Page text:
The Department of Revenue’s Wisconsin Economic Outlook, released last week, details a noticeable deterioration in forecasted economic performance, in just the past eight months.
Figure 1: Real personal income (bn Ch.05$, SAAR) (thick blue, thick red), and forecast from March 2014 (Winter 2014 issue) (light blue), and November 2014 (Fall 2014 issue) (light red). Source: Wisconsin Economic Outlook, Winter 2014 and Fall 2014 issues.
2014Q1 personal income was 1% less (in log terms) than the March 2014 forecast. The forecast for 2014Q2 was revised downward by 1.1%. Interestingly, the report forecasts an acceleration to 5% SAAR growth in 2015Q1 (with nominal personal income forecast to growth 6.4%). About 44% of the increase in forecasted 2015Q1 nominal personal income growth is attributable to a nearly 17% growth rate (q/q annualized rate) in personal current transfer receipts. I do not know the basis for that forecast.
For a discussion of the employment outlook, see this post.
The mark down in prospects makes sense once one sees the trajectory of Wisconsin economic activity, as measured by the Philadelphia Fed’s coincident indices (October figures released today):
Figure 2: Log coincident indices for Minnesota (blue), Wisconsin (red), Kansas (green), California (teal), and United States (black), all seasonally adjusted, normalized to 2011M01=0. Numbers in [square brackets] are ALEC-Laffer rankings from Rich States, Poor States 2014. Vertical dashed line at beginning of Brown, Brownback, Dayton and Walker administrations. Source: Philadelphia Fed, ALEC RSPS2014, and author’s calculations.
According to this measure, the cumulative growth gap between Wisconsin and the US (and Minnesota) is again widening.
The ramifications of the downgrade in economic outlook are clear. From Jon Peacock/Wisconsin Budget Blog:
State officials confirmed today what we have feared for many months – that Wisconsin’s spending needs in the next biennium far exceed the projected revenue, and the state must also close a very substantial budget hole in the current fiscal year. As a result, lawmakers are likely to make cuts that have harmful consequences for Wisconsin children and families and for the investments needed to keep Wisconsin economically competitive.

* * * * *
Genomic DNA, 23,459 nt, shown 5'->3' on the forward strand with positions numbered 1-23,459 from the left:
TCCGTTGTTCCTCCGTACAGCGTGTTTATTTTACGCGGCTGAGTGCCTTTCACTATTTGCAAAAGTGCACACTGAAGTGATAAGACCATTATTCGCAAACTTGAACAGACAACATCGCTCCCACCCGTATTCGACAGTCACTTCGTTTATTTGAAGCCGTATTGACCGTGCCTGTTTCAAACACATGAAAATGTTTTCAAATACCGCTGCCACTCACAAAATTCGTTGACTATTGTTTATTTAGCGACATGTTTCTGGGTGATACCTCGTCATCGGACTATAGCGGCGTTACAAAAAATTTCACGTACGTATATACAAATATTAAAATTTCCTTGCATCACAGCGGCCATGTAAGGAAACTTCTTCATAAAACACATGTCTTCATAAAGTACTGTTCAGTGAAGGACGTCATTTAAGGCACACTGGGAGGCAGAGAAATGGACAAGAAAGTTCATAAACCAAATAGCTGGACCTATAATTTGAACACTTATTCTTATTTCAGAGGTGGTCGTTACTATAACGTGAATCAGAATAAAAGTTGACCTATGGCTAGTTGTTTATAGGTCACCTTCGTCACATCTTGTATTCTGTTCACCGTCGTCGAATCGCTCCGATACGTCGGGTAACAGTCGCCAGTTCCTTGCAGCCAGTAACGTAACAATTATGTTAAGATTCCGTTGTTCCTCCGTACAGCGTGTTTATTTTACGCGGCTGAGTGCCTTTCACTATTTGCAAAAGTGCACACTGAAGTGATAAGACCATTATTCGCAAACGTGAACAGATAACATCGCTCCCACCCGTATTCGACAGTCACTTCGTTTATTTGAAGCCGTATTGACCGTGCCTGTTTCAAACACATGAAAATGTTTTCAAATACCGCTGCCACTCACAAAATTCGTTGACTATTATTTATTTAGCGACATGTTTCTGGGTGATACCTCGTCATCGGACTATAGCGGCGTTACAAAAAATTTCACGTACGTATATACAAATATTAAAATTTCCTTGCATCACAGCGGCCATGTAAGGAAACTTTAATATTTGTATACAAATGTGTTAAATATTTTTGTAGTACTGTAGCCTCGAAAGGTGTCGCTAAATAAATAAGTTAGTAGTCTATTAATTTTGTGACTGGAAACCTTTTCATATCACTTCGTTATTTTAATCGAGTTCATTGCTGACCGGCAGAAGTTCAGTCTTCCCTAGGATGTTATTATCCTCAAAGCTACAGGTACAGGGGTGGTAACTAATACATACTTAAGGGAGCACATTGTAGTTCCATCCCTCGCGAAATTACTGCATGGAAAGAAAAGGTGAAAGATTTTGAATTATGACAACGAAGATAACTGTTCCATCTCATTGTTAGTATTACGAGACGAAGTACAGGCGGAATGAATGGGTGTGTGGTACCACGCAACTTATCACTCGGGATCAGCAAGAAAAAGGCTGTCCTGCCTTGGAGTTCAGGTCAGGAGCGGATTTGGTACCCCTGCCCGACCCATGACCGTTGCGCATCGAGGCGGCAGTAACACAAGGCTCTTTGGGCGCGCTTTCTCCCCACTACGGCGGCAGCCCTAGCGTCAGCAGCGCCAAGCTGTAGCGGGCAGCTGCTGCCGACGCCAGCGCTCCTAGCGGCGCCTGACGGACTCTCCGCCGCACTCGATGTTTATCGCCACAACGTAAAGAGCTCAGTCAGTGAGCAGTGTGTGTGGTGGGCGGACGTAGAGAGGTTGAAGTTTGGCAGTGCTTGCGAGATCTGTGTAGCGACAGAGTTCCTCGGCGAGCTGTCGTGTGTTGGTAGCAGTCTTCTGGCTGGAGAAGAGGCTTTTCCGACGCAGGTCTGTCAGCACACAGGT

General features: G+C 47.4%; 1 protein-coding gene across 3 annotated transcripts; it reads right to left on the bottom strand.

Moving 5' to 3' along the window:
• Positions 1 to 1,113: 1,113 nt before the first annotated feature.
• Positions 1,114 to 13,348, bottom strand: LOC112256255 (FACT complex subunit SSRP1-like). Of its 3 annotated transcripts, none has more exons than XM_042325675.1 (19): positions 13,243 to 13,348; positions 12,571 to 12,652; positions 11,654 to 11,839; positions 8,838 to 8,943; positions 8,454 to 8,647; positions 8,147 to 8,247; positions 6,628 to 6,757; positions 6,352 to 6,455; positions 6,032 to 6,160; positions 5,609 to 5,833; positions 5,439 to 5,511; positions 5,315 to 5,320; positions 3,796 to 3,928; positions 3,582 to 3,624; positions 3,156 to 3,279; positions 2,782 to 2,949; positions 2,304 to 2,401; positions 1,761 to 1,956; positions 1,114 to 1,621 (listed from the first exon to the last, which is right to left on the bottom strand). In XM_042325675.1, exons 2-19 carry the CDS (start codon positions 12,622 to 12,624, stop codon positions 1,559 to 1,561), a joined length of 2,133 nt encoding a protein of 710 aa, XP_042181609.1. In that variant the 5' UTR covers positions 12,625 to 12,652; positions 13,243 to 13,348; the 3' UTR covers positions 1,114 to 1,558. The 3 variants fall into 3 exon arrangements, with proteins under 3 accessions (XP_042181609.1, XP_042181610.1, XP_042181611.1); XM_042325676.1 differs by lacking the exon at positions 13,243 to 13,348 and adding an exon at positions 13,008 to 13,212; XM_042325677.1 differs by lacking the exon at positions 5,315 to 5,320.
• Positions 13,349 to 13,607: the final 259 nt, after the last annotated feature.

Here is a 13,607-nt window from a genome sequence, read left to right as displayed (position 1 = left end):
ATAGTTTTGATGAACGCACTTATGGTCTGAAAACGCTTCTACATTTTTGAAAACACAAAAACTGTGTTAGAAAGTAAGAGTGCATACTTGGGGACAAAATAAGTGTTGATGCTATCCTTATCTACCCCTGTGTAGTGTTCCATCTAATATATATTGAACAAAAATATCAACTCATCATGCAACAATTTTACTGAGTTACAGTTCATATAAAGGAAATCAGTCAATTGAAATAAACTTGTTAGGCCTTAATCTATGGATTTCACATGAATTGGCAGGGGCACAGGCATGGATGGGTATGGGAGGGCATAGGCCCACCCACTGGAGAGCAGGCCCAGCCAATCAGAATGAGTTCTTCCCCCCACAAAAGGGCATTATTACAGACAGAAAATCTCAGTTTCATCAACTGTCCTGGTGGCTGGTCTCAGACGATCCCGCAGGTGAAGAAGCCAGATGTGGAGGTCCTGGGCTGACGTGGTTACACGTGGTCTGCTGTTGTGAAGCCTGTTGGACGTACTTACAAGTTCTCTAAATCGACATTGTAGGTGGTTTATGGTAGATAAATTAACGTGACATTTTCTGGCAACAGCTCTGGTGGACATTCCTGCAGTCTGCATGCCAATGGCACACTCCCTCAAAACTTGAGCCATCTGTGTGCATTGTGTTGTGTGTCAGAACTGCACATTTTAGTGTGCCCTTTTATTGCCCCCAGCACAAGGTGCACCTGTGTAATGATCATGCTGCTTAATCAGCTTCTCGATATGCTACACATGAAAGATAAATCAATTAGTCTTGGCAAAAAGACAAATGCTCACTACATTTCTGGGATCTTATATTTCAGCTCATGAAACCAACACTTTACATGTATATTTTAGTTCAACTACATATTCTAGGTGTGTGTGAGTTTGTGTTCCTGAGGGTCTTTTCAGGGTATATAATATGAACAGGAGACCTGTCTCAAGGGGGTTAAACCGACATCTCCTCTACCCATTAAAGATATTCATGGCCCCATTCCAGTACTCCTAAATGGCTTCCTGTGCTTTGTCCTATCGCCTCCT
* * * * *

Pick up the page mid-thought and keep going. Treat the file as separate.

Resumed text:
Despite the assurances of Walker administration officials over the last couple of months that the state is in strong fiscal shape, the figures contained in a report released by the Department of Administration (DOA) today confirm that balancing the state budget in 2015-17 will require very deep spending cuts or significant tax increases. Specifically, the DOA document reveals the following:
- Tax revenue for the current fiscal year is now expected to be $82 million below the amount estimated in May (on top of a $281 million tax shortfall in the first half of the biennium), and net appropriations are estimated to be $43 million less.
- The state is on track to have a “net balance” of -$197 million at the end of this biennium, which means that significant cuts or transfers will have to be made to get the budget back into balance by June 2015 (and to preserve a required $65 million budget balance).
- The agency budget requests, which generally followed the Governor’s instructions for just maintaining existing programs, exceed the anticipated General Purpose Revenue (GPR) by $2.2 billion during the 2015-15 biennium (assuming the state does carry over a $65 million balance).
- The total gap between requested GPR spending and anticipated revenue is about $2.4 billion between now and June 2017, and that doesn’t account for various spending needs that are calculated later in the process (e.g., increases for debt service, state employee compensation and benefits, UW faculty pay adjustments, and a potential gap in funding for the Earned Income Tax Credit).
It is interesting to identify the sources of this shortfall. Most of it was not a failure in forecasting; rather it’s mostly due to the decision to cut taxes, and the refusal to take Federal funds associated with Medicare expansion.